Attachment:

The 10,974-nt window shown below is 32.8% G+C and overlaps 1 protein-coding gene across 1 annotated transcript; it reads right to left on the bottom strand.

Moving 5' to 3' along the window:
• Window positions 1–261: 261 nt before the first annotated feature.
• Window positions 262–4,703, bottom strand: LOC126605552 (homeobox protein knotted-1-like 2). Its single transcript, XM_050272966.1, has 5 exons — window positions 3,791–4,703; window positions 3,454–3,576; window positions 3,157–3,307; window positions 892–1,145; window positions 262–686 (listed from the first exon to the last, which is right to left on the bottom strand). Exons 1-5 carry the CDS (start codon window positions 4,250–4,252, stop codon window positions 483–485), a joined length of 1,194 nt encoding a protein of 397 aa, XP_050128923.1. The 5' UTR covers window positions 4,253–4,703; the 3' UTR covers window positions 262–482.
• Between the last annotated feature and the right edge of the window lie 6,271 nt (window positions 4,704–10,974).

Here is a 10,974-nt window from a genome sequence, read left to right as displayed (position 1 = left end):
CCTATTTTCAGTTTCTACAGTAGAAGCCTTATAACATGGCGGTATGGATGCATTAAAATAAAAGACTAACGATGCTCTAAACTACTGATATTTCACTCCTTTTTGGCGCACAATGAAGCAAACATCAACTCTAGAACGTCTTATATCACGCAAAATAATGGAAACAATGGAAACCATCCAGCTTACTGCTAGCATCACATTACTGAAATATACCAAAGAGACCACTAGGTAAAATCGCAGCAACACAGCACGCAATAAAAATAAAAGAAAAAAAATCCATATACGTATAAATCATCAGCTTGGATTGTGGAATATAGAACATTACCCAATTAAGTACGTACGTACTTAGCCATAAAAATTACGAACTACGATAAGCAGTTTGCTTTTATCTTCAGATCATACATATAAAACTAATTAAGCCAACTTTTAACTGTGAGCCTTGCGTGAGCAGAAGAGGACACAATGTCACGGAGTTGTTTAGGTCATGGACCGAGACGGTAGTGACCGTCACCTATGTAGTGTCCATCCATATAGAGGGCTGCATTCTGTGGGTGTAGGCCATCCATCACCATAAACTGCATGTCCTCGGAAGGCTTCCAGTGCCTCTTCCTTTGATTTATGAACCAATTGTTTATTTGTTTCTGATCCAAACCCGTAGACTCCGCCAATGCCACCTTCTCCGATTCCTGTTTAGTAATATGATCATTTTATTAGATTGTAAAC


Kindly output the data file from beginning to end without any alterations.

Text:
The 10,974-nt window shown below is 32.8% G+C and overlaps 1 protein-coding gene across 1 annotated transcript; it reads right to left on the bottom strand.

Moving 5' to 3' along the window:
• Window positions 1–261: 261 nt before the first annotated feature.
• Window positions 262–4,703, bottom strand: LOC126605552 (homeobox protein knotted-1-like 2). Its single transcript, XM_050272966.1, has 5 exons — window positions 3,791–4,703; window positions 3,454–3,576; window positions 3,157–3,307; window positions 892–1,145; window positions 262–686 (listed from the first exon to the last, which is right to left on the bottom strand). Exons 1-5 carry the CDS (start codon window positions 4,250–4,252, stop codon window positions 483–485), a joined length of 1,194 nt encoding a protein of 397 aa, XP_050128923.1. The 5' UTR covers window positions 4,253–4,703; the 3' UTR covers window positions 262–482.
• Between the last annotated feature and the right edge of the window lie 6,271 nt (window positions 4,704–10,974).

Here is a 10,974-nt window from a genome sequence, read left to right as displayed (position 1 = left end):
CCTATTTTCAGTTTCTACAGTAGAAGCCTTATAACATGGCGGTATGGATGCATTAAAATAAAAGACTAACGATGCTCTAAACTACTGATATTTCACTCCTTTTTGGCGCACAATGAAGCAAACATCAACTCTAGAACGTCTTATATCACGCAAAATAATGGAAACAATGGAAACCATCCAGCTTACTGCTAGCATCACATTACTGAAATATACCAAAGAGACCACTAGGTAAAATCGCAGCAACACAGCACGCAATAAAAATAAAAGAAAAAAAATCCATATACGTATAAATCATCAGCTTGGATTGTGGAATATAGAACATTACCCAATTAAGTACGTACGTACTTAGCCATAAAAATTACGAACTACGATAAGCAGTTTGCTTTTATCTTCAGATCATACATATAAAACTAATTAAGCCAACTTTTAACTGTGAGCCTTGCGTGAGCAGAAGAGGACACAATGTCACGGAGTTGTTTAGGTCATGGACCGAGACGGTAGTGACCGTCACCTATGTAGTGTCCATCCATATAGAGGGCTGCATTCTGTGGGTGTAGGCCATCCATCACCATAAACTGCATGTCCTCGGAAGGCTTCCAGTGCCTCTTCCTTTGATTTATGAACCAATTGTTTATTTGTTTCTGATCCAAACCCGTAGACTCCGCCAATGCCACCTTCTCCGATTCCTGTTTAGTAATATGATCATTTTATTAGATTGTAAAC